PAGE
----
University of Phoenix has lost half its students

This is important, because this has a huge economic impact on the rest of higher ed.––both for student costs and the amount of money paid to faculty. Mind you, U of P is all about increasing revenue, so that entails the highest student costs they can get away with, but also the lowest expenses they can get away with. When people talk about the rise in adjunct and contingent faculty at universities, there is a widespread response about "the marketplace" dictating wages, but U of P demonstrates how naive that is. U of P and other for profit schools are educational bottom-feeders, getting into their programs as many students as they can without real concern for the respect and credibility of their programs––the kind of concerns that make other universities care about what faculty they hire, etc. So, when they inflate student cost and low-ball faculty wages, it brings the entire academic landscape down a few notches.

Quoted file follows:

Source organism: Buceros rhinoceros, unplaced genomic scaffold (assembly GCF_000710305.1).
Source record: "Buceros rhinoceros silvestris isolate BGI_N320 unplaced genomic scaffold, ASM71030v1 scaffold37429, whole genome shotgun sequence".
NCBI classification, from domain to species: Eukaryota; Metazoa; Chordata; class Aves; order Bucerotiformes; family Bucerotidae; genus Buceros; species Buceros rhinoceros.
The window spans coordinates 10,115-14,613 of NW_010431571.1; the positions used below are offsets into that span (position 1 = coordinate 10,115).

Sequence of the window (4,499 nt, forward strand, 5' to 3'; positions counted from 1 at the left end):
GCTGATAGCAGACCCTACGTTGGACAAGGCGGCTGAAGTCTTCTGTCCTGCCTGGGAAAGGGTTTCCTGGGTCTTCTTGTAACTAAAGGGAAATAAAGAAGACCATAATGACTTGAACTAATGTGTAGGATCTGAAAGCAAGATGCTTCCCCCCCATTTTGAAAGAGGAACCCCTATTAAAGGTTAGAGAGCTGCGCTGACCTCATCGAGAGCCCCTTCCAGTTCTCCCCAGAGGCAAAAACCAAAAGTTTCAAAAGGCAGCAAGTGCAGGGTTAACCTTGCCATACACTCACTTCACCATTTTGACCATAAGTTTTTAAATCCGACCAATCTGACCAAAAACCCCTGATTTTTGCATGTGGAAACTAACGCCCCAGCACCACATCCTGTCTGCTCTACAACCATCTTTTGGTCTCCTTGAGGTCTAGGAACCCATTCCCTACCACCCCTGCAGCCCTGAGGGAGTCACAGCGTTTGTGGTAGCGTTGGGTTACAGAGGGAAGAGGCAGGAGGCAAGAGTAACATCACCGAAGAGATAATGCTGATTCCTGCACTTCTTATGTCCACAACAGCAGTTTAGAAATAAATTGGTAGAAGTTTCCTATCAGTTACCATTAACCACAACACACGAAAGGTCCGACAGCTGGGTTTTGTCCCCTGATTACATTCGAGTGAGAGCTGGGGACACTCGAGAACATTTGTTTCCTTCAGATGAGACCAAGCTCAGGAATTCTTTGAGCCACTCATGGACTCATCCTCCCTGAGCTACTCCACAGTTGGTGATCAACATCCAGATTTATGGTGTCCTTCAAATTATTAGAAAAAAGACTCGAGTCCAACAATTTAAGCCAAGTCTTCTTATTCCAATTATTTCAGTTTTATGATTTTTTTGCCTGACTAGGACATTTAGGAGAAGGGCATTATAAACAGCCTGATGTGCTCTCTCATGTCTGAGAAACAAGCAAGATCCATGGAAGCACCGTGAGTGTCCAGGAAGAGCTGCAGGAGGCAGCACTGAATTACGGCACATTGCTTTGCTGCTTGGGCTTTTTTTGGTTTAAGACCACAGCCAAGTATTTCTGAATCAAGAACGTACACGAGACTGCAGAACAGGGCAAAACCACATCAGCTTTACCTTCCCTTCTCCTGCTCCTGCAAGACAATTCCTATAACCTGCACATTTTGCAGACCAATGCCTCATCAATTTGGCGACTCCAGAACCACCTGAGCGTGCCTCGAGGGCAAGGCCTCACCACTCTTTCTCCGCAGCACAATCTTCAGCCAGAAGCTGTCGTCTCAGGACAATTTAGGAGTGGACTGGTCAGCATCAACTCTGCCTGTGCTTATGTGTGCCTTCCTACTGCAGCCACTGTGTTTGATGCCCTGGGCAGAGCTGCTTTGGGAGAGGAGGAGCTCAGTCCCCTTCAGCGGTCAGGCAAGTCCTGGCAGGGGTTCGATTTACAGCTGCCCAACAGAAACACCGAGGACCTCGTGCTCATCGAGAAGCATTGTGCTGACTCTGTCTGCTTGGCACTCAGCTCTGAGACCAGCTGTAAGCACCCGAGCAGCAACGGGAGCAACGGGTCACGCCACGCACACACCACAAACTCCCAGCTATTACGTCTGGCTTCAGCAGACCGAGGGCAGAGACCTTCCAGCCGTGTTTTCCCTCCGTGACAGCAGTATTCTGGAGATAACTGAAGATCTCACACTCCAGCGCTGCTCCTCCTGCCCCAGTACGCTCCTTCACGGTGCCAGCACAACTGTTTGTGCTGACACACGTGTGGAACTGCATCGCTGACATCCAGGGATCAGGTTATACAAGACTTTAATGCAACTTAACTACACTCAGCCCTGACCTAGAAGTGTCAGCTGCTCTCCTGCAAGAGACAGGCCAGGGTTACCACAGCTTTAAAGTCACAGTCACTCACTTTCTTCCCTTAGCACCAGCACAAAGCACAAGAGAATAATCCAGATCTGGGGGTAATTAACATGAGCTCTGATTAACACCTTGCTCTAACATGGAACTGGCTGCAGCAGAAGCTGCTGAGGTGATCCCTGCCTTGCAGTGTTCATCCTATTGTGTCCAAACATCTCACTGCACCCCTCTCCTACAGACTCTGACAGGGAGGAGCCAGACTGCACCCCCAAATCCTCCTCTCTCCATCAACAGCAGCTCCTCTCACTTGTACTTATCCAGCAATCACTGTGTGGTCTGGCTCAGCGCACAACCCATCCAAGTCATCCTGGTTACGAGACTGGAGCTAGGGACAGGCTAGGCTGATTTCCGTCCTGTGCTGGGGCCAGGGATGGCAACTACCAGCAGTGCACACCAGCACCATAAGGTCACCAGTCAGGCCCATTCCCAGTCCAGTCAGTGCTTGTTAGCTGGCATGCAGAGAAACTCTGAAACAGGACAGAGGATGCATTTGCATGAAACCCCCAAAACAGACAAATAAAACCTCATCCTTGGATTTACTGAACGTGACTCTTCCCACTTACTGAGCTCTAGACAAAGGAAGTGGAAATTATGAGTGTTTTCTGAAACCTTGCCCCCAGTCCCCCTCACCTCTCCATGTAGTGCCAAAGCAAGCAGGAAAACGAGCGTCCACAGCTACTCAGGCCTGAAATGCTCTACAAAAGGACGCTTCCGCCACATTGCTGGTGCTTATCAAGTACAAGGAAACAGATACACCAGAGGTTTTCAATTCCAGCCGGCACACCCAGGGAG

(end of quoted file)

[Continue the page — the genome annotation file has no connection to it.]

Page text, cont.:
The only real way to fight this, IMHO, is through accreditation reform. The issue of credibility among other educational institutions, employers, everyone should be part of the value associated with getting a degree. The accreditation process should take into account the outcomes that schools seek from student attendance. A university should have a null balance sheet––expenses passed onto students should reflect a university that is meeting their needs rather than either inflating non-essential positions within the university (read: administrators of various, unimportant kinds) or creating profit for outside owners or stockholders. When these universities with these kinds of profit-seeking interests are part of an economic system that includes CCs, State and Private universities, etc., it's bad for absolutely everyone: students, faculty, employers looking for well situated recent grads––oh, rather, everyone except the owners/stockholders of U of P.

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